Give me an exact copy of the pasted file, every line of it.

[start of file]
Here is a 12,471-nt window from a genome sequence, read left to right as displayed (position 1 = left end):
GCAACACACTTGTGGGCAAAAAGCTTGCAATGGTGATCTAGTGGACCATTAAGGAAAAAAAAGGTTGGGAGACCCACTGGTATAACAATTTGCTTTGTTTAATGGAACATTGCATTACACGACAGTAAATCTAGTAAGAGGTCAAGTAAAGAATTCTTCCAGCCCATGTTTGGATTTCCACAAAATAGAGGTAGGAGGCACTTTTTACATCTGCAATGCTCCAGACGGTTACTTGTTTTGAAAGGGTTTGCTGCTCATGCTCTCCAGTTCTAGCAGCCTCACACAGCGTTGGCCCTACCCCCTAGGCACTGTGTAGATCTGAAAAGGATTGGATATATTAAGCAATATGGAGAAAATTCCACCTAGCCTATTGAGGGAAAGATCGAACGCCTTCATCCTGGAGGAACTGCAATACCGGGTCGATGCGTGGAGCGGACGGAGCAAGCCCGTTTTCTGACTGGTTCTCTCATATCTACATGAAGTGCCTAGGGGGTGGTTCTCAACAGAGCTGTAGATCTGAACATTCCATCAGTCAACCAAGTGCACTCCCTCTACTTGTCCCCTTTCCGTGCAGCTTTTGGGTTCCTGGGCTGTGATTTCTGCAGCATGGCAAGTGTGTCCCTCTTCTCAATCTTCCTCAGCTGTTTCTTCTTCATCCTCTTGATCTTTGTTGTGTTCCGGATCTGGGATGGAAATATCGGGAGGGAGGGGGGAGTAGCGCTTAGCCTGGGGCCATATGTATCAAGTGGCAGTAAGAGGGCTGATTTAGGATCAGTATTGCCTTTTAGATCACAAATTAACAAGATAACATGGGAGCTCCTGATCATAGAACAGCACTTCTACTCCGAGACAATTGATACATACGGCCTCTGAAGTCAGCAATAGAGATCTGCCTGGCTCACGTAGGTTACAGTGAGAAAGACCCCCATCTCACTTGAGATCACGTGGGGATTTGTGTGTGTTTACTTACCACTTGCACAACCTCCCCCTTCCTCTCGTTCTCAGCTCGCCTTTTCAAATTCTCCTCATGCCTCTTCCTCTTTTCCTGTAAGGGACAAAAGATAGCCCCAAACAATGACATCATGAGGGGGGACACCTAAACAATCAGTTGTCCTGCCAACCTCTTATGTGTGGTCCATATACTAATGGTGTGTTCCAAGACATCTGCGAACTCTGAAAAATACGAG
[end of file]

Here is a 12,471-nt window from a genome sequence, read left to right as displayed (position 1 = left end):
GCAACACACTTGTGGGCAAAAAGCTTGCAATGGTGATCTAGTGGACCATTAAGGAAAAAAAAGGTTGGGAGACCCACTGGTATAACAATTTGCTTTGTTTAATGGAACATTGCATTACACGACAGTAAATCTAGTAAGAGGTCAAGTAAAGAATTCTTCCAGCCCATGTTTGGATTTCCACAAAATAGAGGTAGGAGGCACTTTTTACATCTGCAATGCTCCAGACGGTTACTTGTTTTGAAAGGGTTTGCTGCTCATGCTCTCCAGTTCTAGCAGCCTCACACAGCGTTGGCCCTACCCCCTAGGCACTGTGTAGATCTGAAAAGGATTGGATATATTAAGCAATATGGAGAAAATTCCACCTAGCCTATTGAGGGAAAGATCGAACGCCTTCATCCTGGAGGAACTGCAATACCGGGTCGATGCGTGGAGCGGACGGAGCAAGCCCGTTTTCTGACTGGTTCTCTCATATCTACATGAAGTGCCTAGGGGGTGGTTCTCAACAGAGCTGTAGATCTGAACATTCCATCAGTCAACCAAGTGCACTCCCTCTACTTGTCCCCTTTCCGTGCAGCTTTTGGGTTCCTGGGCTGTGATTTCTGCAGCATGGCAAGTGTGTCCCTCTTCTCAATCTTCCTCAGCTGTTTCTTCTTCATCCTCTTGATCTTTGTTGTGTTCCGGATCTGGGATGGAAATATCGGGAGGGAGGGGGGAGTAGCGCTTAGCCTGGGGCCATATGTATCAAGTGGCAGTAAGAGGGCTGATTTAGGATCAGTATTGCCTTTTAGATCACAAATTAACAAGATAACATGGGAGCTCCTGATCATAGAACAGCACTTCTACTCCGAGACAATTGATACATACGGCCTCTGAAGTCAGCAATAGAGATCTGCCTGGCTCACGTAGGTTACAGTGAGAAAGACCCCCATCTCACTTGAGATCACGTGGGGATTTGTGTGTGTTTACTTACCACTTGCACAACCTCCCCCTTCCTCTCGTTCTCAGCTCGCCTTTTCAAATTCTCCTCATGCCTCTTCCTCTTTTCCTGTAAGGGACAAAAGATAGCCCCAAACAATGACATCATGAGGGGGGACACCTAAACAATCAGTTGTCCTGCCAACCTCTTATGTGTGGTCCATATACTAATGGTGTGTTCCAAGACATCTGCGAACTCTGAAAAATACGAG